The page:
Elvis (Baz Luhrmann, 2022, Australia/USA)

Baz Luhrmann's first film in nearly a decade, Elvis lives up to its marketing. The film is a standard issue biopic in Luhrmann's signature style - frenetic, chaotic, constantly shifting between modes and styles, fusing music from the past and present. As a sheer spectacle, it is hard to deny Luhrmann's talent - this is a truly theatrical film. Yet the core of the film is Austin Butler's performance as Elvis. Taking on such an iconic figure is no small feat, but Butler manages to not seem like he is merely doing an Elvis impersonation. He channels the man in terms of both his stage presence, voice, and physicality in an uncanny way.

The narrative framing device centers around Elvis's manager, Colonel Tom Parker (who was neither a colonel nor a Tom), a Svengali-type figure who ended up bilking Elvis out of a huge fortune due to his gambling debts. Tom Hanks dons a fat suit and accent for the role, something unusual for the actor whose main selling point is his "normalness". This framing device is perhaps the film's central misstep, as it always keeps us at a distance from Elvis's interiority. Luhrmann is interested in making a grand statement about the battle between art and commerce.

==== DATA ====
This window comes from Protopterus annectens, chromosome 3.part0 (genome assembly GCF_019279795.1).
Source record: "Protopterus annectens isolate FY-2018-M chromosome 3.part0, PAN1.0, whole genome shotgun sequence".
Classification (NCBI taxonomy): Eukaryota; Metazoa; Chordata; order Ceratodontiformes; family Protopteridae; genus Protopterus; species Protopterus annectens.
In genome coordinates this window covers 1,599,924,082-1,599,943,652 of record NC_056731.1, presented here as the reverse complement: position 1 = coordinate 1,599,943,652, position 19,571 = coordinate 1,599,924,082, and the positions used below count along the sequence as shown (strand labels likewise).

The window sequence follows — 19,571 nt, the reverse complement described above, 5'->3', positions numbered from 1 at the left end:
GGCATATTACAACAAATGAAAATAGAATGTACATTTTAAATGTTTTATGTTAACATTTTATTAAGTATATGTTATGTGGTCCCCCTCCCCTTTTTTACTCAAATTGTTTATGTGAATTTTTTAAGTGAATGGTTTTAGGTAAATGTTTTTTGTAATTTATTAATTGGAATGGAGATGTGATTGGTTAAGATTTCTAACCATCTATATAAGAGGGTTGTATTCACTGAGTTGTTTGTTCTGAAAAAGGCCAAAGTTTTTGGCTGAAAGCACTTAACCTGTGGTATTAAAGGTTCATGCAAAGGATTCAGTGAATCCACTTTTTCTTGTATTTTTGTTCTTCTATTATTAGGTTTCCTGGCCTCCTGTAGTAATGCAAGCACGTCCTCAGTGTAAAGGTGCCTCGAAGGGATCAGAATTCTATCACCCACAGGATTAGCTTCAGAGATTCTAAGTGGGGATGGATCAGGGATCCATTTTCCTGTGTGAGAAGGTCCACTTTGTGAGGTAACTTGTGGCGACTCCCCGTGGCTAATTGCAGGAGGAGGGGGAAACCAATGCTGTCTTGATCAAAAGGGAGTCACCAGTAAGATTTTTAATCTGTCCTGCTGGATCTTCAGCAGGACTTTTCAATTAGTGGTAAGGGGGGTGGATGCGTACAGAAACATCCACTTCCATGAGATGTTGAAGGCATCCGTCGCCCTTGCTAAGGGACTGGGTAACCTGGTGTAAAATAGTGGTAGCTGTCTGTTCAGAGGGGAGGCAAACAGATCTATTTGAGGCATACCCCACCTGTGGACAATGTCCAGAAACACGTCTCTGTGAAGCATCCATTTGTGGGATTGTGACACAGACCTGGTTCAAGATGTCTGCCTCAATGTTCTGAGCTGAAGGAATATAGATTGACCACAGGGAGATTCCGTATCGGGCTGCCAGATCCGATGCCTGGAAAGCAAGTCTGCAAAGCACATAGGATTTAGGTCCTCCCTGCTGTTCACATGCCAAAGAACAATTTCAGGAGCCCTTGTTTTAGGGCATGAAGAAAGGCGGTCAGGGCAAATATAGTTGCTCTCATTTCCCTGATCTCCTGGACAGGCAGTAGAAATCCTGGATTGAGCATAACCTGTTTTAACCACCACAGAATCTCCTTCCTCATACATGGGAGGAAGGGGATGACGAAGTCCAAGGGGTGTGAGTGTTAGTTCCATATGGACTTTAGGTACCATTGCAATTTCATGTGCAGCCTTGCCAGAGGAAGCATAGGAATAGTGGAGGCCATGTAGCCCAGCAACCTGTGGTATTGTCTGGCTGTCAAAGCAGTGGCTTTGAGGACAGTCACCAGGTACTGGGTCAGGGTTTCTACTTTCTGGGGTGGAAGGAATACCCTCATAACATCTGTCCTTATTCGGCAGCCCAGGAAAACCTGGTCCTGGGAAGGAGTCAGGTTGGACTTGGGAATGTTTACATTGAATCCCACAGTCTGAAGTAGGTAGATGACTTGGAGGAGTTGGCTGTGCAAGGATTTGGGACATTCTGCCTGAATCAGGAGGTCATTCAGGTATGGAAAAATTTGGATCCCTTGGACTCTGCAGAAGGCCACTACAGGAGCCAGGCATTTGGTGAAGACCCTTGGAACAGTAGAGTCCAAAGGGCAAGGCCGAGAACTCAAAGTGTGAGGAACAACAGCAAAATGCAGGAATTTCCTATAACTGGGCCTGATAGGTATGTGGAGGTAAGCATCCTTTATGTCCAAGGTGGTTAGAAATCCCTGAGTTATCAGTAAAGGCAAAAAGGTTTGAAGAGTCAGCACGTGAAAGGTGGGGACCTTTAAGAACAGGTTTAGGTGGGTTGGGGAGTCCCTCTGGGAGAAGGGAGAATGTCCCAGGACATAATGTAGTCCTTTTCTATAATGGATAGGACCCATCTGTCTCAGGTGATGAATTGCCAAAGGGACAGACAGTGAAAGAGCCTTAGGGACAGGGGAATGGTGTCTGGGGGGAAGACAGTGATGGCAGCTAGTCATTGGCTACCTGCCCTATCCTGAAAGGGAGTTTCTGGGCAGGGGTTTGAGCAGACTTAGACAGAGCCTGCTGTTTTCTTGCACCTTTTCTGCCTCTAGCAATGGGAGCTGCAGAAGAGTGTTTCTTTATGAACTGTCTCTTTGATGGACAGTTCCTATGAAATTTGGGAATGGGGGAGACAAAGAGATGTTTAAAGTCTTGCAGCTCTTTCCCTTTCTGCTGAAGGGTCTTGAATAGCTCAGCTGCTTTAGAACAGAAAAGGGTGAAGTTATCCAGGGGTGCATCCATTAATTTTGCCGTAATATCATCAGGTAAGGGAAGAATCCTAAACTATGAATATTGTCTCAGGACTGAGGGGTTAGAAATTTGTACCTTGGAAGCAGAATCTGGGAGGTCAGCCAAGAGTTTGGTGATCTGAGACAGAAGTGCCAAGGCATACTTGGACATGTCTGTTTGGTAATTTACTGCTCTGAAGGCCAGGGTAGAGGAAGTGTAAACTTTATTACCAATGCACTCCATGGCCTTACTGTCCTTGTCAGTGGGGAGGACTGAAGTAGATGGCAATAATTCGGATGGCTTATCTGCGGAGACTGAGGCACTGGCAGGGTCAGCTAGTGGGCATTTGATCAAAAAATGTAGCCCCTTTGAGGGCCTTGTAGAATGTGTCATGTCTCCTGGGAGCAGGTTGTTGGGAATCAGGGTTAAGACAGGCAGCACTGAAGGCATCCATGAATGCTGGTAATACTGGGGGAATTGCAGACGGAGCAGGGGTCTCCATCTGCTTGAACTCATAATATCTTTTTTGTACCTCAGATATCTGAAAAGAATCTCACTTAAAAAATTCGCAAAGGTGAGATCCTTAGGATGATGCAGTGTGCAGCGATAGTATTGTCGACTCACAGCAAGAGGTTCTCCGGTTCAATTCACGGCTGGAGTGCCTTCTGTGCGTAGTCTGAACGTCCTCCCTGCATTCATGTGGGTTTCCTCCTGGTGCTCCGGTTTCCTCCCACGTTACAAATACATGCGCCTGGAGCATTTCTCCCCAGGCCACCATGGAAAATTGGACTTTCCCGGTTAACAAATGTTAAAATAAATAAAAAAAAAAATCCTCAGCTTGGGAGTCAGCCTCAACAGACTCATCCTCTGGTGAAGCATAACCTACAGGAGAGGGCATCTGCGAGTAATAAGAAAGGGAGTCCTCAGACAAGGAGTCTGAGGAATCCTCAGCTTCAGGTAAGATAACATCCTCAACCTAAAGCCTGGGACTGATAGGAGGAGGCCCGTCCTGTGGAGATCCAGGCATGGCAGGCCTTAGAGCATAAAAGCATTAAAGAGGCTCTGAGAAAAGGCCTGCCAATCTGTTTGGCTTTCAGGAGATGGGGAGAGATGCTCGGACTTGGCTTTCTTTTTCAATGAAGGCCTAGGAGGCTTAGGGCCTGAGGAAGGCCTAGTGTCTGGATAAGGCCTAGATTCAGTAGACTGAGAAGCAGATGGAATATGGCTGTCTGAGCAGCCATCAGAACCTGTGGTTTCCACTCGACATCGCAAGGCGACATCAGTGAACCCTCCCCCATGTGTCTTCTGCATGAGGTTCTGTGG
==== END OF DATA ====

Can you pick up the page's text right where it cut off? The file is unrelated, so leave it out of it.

The film is at its best during the various musical set pieces, particularly Elvis's Christmas special, which was a great success and helped to revitalize Elvis's career after a period of irrelevance. At almost three hours, Elvis feels long but is never really boring. Another of the film's weaknesses may be that it is simply too ambitious - some aspects of Elvis's life, such as his relationship with Lisa Marie Presley and the death of his mother, seem to be almost entirely glossed over. Overall, however, Elvis is a tasteful and fitting memorial to the icon. 



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